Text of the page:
Mr. Martell served as Political Officer for the Horn of Africa, with responsibility for Egypt, from 2012 to 2014. He supported the Secretary-General’s Special Representative and activities of the United Nations Political Office for Somalia (UNPOS) from 2010 to 2012. Previously he supported the Secretary-General’s High-level Coordinator regarding repatriation and return of all Kuwaiti and third-country nationals, or their remains, and on the return of all Kuwaiti property. He was selected for the international civil service with the United Nations Secretariat through competitive examinations in 2009.
Prior to joining the United Nations, he worked as a researcher for the Kofi Annan Papers Project in 2006, under the direction of Dr. Jean Krasno, and as a Manager for the British Airports Authority from 2003 to 2004.
Mr. Martell received his M.A. in International Relations in 2006 from The City College of New York, Colin Powell School for Civic and Global Leadership, and graduated from Edinburgh Napier University with a B.A. (Hons) in Communication in 2001. He is married and has three sons.
“What I liked most about the international relations program, was the diversity of students. My classmates came from four continents, had backgrounds in diplomacy, immigration law, women’s rights, the Army, journalism and documentary filmmaking. The diversity of backgrounds and life experiences made our discussions about politics and human rights so much more animated and inspiring. This is how I will always remember City College: as a place where everybody is welcome and where we learned not just from our professors and our books, but from each other.”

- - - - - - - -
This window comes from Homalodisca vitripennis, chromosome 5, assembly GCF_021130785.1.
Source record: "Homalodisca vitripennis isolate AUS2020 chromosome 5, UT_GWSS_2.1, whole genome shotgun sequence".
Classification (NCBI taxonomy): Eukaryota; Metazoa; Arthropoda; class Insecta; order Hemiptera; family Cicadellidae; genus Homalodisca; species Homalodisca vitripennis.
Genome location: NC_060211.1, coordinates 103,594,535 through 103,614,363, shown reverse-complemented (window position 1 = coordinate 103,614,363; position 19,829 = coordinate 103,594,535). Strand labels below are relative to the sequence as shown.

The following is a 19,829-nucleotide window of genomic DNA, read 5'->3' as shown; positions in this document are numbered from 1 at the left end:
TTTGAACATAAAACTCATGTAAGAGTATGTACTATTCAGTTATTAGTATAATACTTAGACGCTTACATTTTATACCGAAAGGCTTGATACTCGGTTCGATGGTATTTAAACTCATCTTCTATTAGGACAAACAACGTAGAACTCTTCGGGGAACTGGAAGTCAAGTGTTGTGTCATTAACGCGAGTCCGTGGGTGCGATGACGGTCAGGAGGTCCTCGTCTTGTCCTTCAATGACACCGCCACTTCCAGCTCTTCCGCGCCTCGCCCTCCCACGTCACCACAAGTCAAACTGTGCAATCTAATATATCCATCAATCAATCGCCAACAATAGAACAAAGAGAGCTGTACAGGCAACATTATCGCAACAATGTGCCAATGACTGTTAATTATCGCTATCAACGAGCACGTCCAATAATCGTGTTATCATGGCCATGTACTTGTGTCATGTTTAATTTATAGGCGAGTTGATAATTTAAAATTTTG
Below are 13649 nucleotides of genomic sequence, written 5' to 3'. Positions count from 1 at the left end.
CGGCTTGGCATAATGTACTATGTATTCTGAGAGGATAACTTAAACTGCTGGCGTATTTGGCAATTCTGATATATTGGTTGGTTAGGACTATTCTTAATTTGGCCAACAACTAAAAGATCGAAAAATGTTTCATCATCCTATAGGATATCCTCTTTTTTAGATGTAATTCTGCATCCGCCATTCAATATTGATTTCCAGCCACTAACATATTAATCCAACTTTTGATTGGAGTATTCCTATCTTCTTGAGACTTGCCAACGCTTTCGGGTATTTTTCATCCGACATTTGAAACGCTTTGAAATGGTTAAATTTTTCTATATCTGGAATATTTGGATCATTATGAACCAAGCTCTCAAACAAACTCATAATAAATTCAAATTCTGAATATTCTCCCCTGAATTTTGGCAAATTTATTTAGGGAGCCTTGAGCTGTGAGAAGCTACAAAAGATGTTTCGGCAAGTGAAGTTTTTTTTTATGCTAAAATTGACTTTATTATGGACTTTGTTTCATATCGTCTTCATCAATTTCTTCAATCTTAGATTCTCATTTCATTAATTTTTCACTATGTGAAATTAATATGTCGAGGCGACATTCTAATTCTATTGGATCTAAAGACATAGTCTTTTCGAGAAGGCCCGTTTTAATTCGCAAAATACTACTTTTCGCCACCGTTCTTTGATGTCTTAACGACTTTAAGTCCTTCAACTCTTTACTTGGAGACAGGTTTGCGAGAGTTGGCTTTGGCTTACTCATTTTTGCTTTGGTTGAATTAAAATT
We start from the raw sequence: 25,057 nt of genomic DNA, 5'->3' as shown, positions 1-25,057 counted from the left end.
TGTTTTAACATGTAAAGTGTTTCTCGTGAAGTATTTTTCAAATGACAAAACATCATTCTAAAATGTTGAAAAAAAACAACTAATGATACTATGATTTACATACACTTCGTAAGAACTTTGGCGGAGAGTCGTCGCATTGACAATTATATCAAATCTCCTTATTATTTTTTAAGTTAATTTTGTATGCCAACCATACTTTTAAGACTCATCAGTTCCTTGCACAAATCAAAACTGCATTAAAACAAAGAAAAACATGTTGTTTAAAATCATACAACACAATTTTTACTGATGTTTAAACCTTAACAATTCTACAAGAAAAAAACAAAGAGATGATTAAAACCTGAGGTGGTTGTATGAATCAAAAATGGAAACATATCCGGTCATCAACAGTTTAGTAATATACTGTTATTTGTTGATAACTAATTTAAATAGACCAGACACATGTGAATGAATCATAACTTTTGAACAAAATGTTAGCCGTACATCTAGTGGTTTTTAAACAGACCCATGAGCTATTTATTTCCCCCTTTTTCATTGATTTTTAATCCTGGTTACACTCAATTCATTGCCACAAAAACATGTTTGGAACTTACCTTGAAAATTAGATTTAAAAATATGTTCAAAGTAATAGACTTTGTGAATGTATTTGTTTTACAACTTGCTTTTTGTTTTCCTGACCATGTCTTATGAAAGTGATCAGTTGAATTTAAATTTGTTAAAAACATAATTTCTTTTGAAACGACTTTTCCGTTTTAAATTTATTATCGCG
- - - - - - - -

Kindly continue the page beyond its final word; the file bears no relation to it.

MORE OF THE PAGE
Elisabeth come to New York to work for the United Nations as a language professional. She quickly realized that to succeed in the organization, she needed more substantive knowledge about international law, development, arms control, and peacekeeping as a result she decided to go back to college to pursue Master’s in International Affairs. The City College was her first choice because of its employment-friendly schedule: all classes took place in the late afternoon or evening, allowing her to keep her job at the UN while studying. The classes about Africa, nuclear security and peacekeeping were among her favorite, and highly relevant for her professional career.
It was the course on nuclear security with Prof. Jean Krasno that inspired Elisabeth's thesis topic. Thanks to her thesis research on nuclear disarmament, she became immersed in this field which has become her area of expertise. She is now co-authoring a book entitled “Banning the Bomb: The Treaty on the Prohibition of Nuclear Weapons,” which will be available in 2020.